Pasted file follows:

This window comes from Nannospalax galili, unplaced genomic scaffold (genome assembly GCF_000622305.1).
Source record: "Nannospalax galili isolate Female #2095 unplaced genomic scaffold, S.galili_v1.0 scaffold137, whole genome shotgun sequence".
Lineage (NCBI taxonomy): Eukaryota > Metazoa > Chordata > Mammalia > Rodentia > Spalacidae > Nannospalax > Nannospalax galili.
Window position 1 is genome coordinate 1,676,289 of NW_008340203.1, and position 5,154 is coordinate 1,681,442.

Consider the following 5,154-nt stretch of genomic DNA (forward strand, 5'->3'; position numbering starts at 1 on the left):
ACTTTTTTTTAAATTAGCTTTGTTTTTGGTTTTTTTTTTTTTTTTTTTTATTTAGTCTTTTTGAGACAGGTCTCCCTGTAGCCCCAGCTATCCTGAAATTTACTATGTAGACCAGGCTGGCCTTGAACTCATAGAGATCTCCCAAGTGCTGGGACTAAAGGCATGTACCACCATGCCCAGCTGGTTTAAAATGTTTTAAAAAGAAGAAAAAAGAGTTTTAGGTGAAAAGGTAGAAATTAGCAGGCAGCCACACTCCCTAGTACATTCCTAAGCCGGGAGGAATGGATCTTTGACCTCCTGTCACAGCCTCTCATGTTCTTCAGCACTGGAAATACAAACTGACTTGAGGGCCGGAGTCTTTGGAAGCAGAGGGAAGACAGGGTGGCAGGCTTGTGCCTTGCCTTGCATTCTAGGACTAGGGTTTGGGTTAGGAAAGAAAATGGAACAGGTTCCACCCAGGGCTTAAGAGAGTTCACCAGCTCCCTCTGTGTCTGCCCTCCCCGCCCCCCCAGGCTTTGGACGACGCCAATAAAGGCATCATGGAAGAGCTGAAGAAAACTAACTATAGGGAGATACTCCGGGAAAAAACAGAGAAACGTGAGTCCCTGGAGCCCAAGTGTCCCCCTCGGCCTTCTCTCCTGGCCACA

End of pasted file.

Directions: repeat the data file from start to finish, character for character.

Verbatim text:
This window comes from Nannospalax galili, unplaced genomic scaffold (genome assembly GCF_000622305.1).
Source record: "Nannospalax galili isolate Female #2095 unplaced genomic scaffold, S.galili_v1.0 scaffold137, whole genome shotgun sequence".
Lineage (NCBI taxonomy): Eukaryota > Metazoa > Chordata > Mammalia > Rodentia > Spalacidae > Nannospalax > Nannospalax galili.
Window position 1 is genome coordinate 1,676,289 of NW_008340203.1, and position 5,154 is coordinate 1,681,442.

Consider the following 5,154-nt stretch of genomic DNA (forward strand, 5'->3'; position numbering starts at 1 on the left):
ACTTTTTTTTAAATTAGCTTTGTTTTTGGTTTTTTTTTTTTTTTTTTTTATTTAGTCTTTTTGAGACAGGTCTCCCTGTAGCCCCAGCTATCCTGAAATTTACTATGTAGACCAGGCTGGCCTTGAACTCATAGAGATCTCCCAAGTGCTGGGACTAAAGGCATGTACCACCATGCCCAGCTGGTTTAAAATGTTTTAAAAAGAAGAAAAAAGAGTTTTAGGTGAAAAGGTAGAAATTAGCAGGCAGCCACACTCCCTAGTACATTCCTAAGCCGGGAGGAATGGATCTTTGACCTCCTGTCACAGCCTCTCATGTTCTTCAGCACTGGAAATACAAACTGACTTGAGGGCCGGAGTCTTTGGAAGCAGAGGGAAGACAGGGTGGCAGGCTTGTGCCTTGCCTTGCATTCTAGGACTAGGGTTTGGGTTAGGAAAGAAAATGGAACAGGTTCCACCCAGGGCTTAAGAGAGTTCACCAGCTCCCTCTGTGTCTGCCCTCCCCGCCCCCCCAGGCTTTGGACGACGCCAATAAAGGCATCATGGAAGAGCTGAAGAAAACTAACTATAGGGAGATACTCCGGGAAAAAACAGAGAAACGTGAGTCCCTGGAGCCCAAGTGTCCCCCTCGGCCTTCTCTCCTGGCCACA